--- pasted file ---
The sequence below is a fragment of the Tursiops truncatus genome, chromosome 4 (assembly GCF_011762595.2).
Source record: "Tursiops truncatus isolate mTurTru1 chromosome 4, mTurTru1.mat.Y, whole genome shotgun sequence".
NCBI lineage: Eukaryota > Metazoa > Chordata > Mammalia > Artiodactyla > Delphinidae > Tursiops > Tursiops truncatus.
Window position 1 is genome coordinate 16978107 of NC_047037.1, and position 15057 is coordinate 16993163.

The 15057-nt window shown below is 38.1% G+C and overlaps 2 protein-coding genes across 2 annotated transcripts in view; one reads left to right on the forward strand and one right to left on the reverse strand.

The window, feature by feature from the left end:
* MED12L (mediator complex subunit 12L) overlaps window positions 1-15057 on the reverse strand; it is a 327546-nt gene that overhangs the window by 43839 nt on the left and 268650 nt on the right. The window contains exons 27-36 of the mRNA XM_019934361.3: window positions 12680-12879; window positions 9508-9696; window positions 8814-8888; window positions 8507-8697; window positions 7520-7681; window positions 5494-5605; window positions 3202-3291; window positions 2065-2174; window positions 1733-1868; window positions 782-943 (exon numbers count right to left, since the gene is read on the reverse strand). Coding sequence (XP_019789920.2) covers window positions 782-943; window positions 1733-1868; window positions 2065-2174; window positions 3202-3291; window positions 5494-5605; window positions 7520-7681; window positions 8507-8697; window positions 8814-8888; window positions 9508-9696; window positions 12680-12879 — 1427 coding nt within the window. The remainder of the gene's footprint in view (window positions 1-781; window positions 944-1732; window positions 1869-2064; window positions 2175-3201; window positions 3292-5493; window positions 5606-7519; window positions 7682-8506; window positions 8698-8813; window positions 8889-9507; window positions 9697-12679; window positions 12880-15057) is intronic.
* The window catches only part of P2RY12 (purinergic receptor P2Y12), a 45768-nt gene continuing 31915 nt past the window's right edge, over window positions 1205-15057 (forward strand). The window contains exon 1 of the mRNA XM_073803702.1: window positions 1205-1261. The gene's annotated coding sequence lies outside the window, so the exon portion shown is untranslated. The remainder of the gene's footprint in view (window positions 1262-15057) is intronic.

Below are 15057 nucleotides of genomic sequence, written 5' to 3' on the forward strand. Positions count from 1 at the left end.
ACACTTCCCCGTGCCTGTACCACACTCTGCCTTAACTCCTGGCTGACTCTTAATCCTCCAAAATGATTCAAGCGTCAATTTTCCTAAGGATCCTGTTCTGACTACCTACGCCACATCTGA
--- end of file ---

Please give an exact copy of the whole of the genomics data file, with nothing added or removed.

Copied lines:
The sequence below is a fragment of the Tursiops truncatus genome, chromosome 4 (assembly GCF_011762595.2).
Source record: "Tursiops truncatus isolate mTurTru1 chromosome 4, mTurTru1.mat.Y, whole genome shotgun sequence".
NCBI lineage: Eukaryota > Metazoa > Chordata > Mammalia > Artiodactyla > Delphinidae > Tursiops > Tursiops truncatus.
Window position 1 is genome coordinate 16978107 of NC_047037.1, and position 15057 is coordinate 16993163.

The 15057-nt window shown below is 38.1% G+C and overlaps 2 protein-coding genes across 2 annotated transcripts in view; one reads left to right on the forward strand and one right to left on the reverse strand.

The window, feature by feature from the left end:
* MED12L (mediator complex subunit 12L) overlaps window positions 1-15057 on the reverse strand; it is a 327546-nt gene that overhangs the window by 43839 nt on the left and 268650 nt on the right. The window contains exons 27-36 of the mRNA XM_019934361.3: window positions 12680-12879; window positions 9508-9696; window positions 8814-8888; window positions 8507-8697; window positions 7520-7681; window positions 5494-5605; window positions 3202-3291; window positions 2065-2174; window positions 1733-1868; window positions 782-943 (exon numbers count right to left, since the gene is read on the reverse strand). Coding sequence (XP_019789920.2) covers window positions 782-943; window positions 1733-1868; window positions 2065-2174; window positions 3202-3291; window positions 5494-5605; window positions 7520-7681; window positions 8507-8697; window positions 8814-8888; window positions 9508-9696; window positions 12680-12879 — 1427 coding nt within the window. The remainder of the gene's footprint in view (window positions 1-781; window positions 944-1732; window positions 1869-2064; window positions 2175-3201; window positions 3292-5493; window positions 5606-7519; window positions 7682-8506; window positions 8698-8813; window positions 8889-9507; window positions 9697-12679; window positions 12880-15057) is intronic.
* The window catches only part of P2RY12 (purinergic receptor P2Y12), a 45768-nt gene continuing 31915 nt past the window's right edge, over window positions 1205-15057 (forward strand). The window contains exon 1 of the mRNA XM_073803702.1: window positions 1205-1261. The gene's annotated coding sequence lies outside the window, so the exon portion shown is untranslated. The remainder of the gene's footprint in view (window positions 1262-15057) is intronic.

Below are 15057 nucleotides of genomic sequence, written 5' to 3' on the forward strand. Positions count from 1 at the left end.
ACACTTCCCCGTGCCTGTACCACACTCTGCCTTAACTCCTGGCTGACTCTTAATCCTCCAAAATGATTCAAGCGTCAATTTTCCTAAGGATCCTGTTCTGACTACCTACGCCACATCTGA